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COA reverses drug conviction due to lack of intent

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The state did not have sufficient evidence to convict a man of possession of cocaine under the intent prong of constructive possession, the Indiana Court of Appeals ruled Thursday. As a result, the judges reversed the defendant’s drug conviction.

In Michael R. Houston v. State of Indiana, 02A03-1303-CR-84, police pulled over a car Michael Houston was driving, which contained three passengers. Houston was not the owner of the car and did not have a valid license. The license plate belonged to a different car, so police towed the car. While inventorying the vehicle, police found cocaine in a baggie between the passenger seat and the center console area. A vial was also found in the center console area, which Houston claimed was urine. The owner of the car, who was in the back seat at the time of the stop, said it was “anointing oil” used by his church.

Houston was charged with and convicted of Class D felony possession of cocaine. Because Houston didn’t have direct physical control over the drug in the car, the state had to prove constructive possession of it. But the evidence presented by the state couldn’t support that Houston had the intent to maintain dominion and control over the drug, the Court of Appeals held. No evidence was introduced that Houston knew about the drug, he did not attempt to flee, and he denied presence of the drug in the car.

The state argued that Houston’s knowledge of the vial in the center console shows he knew of the drug in the car, but there was no evidence showing the vial was connected to the cocaine in any way, the judges ruled.
 

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  1. For many years this young man was "family" being my cousin's son. Then he decided to ignore my existence and that of my daughter who was very hurt by his actions after growing up admiring, Jason. Glad he is doing well, as for his opinion, if you care so much you wouldn't ignore the feelings of those who cared so much about you for years, Jason.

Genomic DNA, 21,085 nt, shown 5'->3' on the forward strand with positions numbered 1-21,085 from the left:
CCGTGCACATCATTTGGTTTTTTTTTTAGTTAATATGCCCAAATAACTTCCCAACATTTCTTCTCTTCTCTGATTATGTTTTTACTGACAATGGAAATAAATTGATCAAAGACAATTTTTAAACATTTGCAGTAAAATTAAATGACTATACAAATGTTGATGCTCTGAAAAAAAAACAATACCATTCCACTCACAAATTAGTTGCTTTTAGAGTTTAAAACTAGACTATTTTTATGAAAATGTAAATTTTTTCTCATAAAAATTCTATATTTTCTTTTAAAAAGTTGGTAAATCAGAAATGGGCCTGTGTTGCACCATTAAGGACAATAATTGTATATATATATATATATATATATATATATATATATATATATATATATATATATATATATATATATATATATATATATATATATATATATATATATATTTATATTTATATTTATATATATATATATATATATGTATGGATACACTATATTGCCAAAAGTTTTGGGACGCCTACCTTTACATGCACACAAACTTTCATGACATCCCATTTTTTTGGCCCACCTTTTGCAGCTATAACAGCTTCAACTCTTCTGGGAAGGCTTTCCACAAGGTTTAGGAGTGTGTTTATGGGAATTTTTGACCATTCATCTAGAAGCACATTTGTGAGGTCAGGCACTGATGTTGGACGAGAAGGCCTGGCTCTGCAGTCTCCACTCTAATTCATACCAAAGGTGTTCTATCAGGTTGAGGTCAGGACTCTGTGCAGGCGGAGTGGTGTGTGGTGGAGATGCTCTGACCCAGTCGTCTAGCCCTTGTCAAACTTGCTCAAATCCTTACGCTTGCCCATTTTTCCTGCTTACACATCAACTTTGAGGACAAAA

2. Good riddance to this dangerous activist judge

  3. What is the one thing the Hoosier legal status quo hates more than a whistleblower? A lawyer whistleblower taking on the system man to man. That must never be rewarded, must always, always, always be punished, lest the whole rotten tree be felled.

  4. I want to post this to keep this tread alive and hope more of David's former clients might come forward. In my case, this coward of a man represented me from June 2014 for a couple of months before I fired him. I knew something was wrong when he blatantly lied about what he had advised me in my contentious and unfortunate divorce trial. His impact on the proceedings cast a very long shadow and continues to impact me after a lengthy 19 month divorce. I would join a class action suit.

  5. The dispute in LB Indiana regarding lake front property rights is typical of most beach communities along our Great Lakes. Simply put, communication to non owners when visiting the lakefront would be beneficial. The Great Lakes are designated navigational waters (including shorelines). The high-water mark signifies the area one is able to navigate. This means you can walk, run, skip, etc. along the shores. You can't however loiter, camp, sunbath in front of someones property. Informational signs may be helpful to owners and visitors. Our Great Lakes are a treasure that should be enjoyed by all. PS We should all be concerned that the Long Beach, Indiana community is on septic systems.

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